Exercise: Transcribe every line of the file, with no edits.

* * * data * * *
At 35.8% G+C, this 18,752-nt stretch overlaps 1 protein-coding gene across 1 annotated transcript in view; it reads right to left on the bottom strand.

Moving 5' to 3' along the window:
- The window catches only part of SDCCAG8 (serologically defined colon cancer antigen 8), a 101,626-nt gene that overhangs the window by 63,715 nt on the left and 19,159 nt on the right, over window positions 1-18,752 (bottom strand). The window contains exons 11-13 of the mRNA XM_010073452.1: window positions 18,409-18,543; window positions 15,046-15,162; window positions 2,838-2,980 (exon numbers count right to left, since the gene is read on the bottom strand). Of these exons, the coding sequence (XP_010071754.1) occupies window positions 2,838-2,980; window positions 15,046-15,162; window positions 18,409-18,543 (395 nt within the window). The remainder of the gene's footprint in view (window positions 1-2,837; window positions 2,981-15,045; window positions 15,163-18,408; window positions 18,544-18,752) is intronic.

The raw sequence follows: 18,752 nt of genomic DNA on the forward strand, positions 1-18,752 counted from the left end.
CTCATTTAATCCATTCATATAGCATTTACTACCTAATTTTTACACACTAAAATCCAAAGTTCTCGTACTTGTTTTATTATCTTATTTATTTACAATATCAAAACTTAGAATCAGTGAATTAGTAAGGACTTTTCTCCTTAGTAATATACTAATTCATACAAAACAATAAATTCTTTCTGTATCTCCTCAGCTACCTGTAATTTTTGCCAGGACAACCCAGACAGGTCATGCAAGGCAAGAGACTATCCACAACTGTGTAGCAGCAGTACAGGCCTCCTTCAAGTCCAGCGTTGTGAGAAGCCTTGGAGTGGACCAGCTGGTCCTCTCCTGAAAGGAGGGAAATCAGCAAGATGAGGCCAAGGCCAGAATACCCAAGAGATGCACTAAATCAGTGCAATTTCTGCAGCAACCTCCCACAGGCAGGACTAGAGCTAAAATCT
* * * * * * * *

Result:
At 35.8% G+C, this 18,752-nt stretch overlaps 1 protein-coding gene across 1 annotated transcript in view; it reads right to left on the bottom strand.

Moving 5' to 3' along the window:
- The window catches only part of SDCCAG8 (serologically defined colon cancer antigen 8), a 101,626-nt gene that overhangs the window by 63,715 nt on the left and 19,159 nt on the right, over window positions 1-18,752 (bottom strand). The window contains exons 11-13 of the mRNA XM_010073452.1: window positions 18,409-18,543; window positions 15,046-15,162; window positions 2,838-2,980 (exon numbers count right to left, since the gene is read on the bottom strand). Of these exons, the coding sequence (XP_010071754.1) occupies window positions 2,838-2,980; window positions 15,046-15,162; window positions 18,409-18,543 (395 nt within the window). The remainder of the gene's footprint in view (window positions 1-2,837; window positions 2,981-15,045; window positions 15,163-18,408; window positions 18,544-18,752) is intronic.

The raw sequence follows: 18,752 nt of genomic DNA on the forward strand, positions 1-18,752 counted from the left end.
CTCATTTAATCCATTCATATAGCATTTACTACCTAATTTTTACACACTAAAATCCAAAGTTCTCGTACTTGTTTTATTATCTTATTTATTTACAATATCAAAACTTAGAATCAGTGAATTAGTAAGGACTTTTCTCCTTAGTAATATACTAATTCATACAAAACAATAAATTCTTTCTGTATCTCCTCAGCTACCTGTAATTTTTGCCAGGACAACCCAGACAGGTCATGCAAGGCAAGAGACTATCCACAACTGTGTAGCAGCAGTACAGGCCTCCTTCAAGTCCAGCGTTGTGAGAAGCCTTGGAGTGGACCAGCTGGTCCTCTCCTGAAAGGAGGGAAATCAGCAAGATGAGGCCAAGGCCAGAATACCCAAGAGATGCACTAAATCAGTGCAATTTCTGCAGCAACCTCCCACAGGCAGGACTAGAGCTAAAATCT